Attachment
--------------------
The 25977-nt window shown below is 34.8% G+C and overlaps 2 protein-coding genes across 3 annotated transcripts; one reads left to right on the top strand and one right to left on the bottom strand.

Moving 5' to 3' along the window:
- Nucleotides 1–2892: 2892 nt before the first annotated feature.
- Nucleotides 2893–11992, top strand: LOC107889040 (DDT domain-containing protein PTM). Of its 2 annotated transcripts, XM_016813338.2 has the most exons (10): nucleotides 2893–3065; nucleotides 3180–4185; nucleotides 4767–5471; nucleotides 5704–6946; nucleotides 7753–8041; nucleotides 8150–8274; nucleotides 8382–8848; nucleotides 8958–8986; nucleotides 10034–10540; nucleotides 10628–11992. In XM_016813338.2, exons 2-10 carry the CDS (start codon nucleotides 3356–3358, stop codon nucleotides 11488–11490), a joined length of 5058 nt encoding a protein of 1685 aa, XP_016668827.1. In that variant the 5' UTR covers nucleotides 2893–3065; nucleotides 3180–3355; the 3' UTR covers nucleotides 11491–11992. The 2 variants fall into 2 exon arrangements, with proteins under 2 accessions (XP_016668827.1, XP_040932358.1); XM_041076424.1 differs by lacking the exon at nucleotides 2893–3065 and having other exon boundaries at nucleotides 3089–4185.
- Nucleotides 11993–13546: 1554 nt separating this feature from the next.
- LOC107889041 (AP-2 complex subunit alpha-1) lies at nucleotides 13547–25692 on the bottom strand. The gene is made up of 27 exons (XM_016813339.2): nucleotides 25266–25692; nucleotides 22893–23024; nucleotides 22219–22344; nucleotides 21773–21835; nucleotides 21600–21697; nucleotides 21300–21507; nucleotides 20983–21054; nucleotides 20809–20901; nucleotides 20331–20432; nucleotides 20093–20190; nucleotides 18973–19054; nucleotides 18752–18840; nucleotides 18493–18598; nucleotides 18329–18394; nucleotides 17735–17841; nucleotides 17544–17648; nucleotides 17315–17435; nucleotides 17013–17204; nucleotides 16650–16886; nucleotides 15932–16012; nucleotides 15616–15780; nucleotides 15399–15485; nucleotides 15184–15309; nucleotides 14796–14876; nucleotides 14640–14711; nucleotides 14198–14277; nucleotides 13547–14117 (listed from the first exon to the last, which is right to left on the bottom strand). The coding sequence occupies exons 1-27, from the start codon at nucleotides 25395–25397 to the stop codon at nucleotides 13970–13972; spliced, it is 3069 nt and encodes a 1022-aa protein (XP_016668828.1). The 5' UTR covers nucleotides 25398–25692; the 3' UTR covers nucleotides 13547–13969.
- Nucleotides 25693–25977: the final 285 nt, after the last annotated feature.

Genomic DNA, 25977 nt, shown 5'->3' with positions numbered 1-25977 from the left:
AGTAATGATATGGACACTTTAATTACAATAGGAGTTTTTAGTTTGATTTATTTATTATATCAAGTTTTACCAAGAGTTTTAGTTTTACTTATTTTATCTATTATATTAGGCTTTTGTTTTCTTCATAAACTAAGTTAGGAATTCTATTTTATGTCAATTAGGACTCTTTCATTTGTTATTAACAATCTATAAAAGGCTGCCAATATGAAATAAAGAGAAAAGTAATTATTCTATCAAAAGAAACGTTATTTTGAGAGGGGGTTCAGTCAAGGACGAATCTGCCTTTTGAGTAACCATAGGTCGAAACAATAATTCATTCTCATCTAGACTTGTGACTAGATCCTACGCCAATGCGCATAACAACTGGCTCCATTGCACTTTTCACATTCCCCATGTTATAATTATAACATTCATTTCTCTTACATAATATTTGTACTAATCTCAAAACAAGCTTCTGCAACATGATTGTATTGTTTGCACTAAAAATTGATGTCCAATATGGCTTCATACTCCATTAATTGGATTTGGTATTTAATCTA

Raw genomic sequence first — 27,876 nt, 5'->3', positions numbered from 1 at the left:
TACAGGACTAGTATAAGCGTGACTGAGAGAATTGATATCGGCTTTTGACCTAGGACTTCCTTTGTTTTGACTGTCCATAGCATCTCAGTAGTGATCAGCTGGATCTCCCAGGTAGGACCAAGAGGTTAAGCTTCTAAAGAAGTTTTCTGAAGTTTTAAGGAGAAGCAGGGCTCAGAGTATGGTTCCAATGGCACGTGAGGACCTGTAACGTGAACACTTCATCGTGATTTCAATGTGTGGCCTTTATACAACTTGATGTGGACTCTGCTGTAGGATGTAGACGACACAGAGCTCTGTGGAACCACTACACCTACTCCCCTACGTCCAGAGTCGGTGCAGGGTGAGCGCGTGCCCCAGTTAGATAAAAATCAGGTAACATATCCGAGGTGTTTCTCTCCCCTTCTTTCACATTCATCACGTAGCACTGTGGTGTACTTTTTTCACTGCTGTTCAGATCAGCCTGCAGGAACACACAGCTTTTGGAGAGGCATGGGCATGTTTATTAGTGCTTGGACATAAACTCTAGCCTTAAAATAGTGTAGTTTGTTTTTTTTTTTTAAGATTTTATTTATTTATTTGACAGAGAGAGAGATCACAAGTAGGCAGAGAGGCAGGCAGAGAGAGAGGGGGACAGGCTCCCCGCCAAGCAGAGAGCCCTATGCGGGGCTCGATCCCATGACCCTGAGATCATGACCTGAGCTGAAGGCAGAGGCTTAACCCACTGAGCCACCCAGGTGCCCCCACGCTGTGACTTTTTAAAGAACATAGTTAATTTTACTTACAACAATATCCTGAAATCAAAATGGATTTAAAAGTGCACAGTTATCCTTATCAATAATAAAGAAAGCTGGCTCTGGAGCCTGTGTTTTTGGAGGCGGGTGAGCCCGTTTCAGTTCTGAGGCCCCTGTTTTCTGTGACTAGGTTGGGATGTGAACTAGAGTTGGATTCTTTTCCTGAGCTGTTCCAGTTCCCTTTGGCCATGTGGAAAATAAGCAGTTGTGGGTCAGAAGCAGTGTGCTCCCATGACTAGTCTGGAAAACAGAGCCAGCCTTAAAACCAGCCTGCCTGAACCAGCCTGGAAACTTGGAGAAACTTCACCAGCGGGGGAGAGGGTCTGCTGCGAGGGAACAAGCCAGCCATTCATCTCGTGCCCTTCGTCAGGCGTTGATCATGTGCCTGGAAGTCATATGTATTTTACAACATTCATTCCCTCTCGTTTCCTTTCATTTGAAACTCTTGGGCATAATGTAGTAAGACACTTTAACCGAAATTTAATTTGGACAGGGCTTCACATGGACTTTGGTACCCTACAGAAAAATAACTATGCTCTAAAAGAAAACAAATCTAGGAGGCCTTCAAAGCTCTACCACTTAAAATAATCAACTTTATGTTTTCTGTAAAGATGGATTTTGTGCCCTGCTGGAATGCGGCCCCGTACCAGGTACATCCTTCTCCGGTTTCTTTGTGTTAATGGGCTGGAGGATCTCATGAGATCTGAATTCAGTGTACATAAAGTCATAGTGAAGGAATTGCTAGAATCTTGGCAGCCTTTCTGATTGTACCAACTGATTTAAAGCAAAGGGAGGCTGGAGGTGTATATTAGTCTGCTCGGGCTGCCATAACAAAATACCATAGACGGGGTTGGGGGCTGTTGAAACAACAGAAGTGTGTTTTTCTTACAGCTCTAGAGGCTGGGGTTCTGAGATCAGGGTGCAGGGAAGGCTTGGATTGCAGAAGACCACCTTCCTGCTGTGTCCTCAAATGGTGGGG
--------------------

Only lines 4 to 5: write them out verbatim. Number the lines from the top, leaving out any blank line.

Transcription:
- Nucleotides 2893–11992, top strand: LOC107889040 (DDT domain-containing protein PTM). Of its 2 annotated transcripts, XM_016813338.2 has the most exons (10): nucleotides 2893–3065; nucleotides 3180–4185; nucleotides 4767–5471; nucleotides 5704–6946; nucleotides 7753–8041; nucleotides 8150–8274; nucleotides 8382–8848; nucleotides 8958–8986; nucleotides 10034–10540; nucleotides 10628–11992. In XM_016813338.2, exons 2-10 carry the CDS (start codon nucleotides 3356–3358, stop codon nucleotides 11488–11490), a joined length of 5058 nt encoding a protein of 1685 aa, XP_016668827.1. In that variant the 5' UTR covers nucleotides 2893–3065; nucleotides 3180–3355; the 3' UTR covers nucleotides 11491–11992. The 2 variants fall into 2 exon arrangements, with proteins under 2 accessions (XP_016668827.1, XP_040932358.1); XM_041076424.1 differs by lacking the exon at nucleotides 2893–3065 and having other exon boundaries at nucleotides 3089–4185.
- Nucleotides 11993–13546: 1554 nt separating this feature from the next.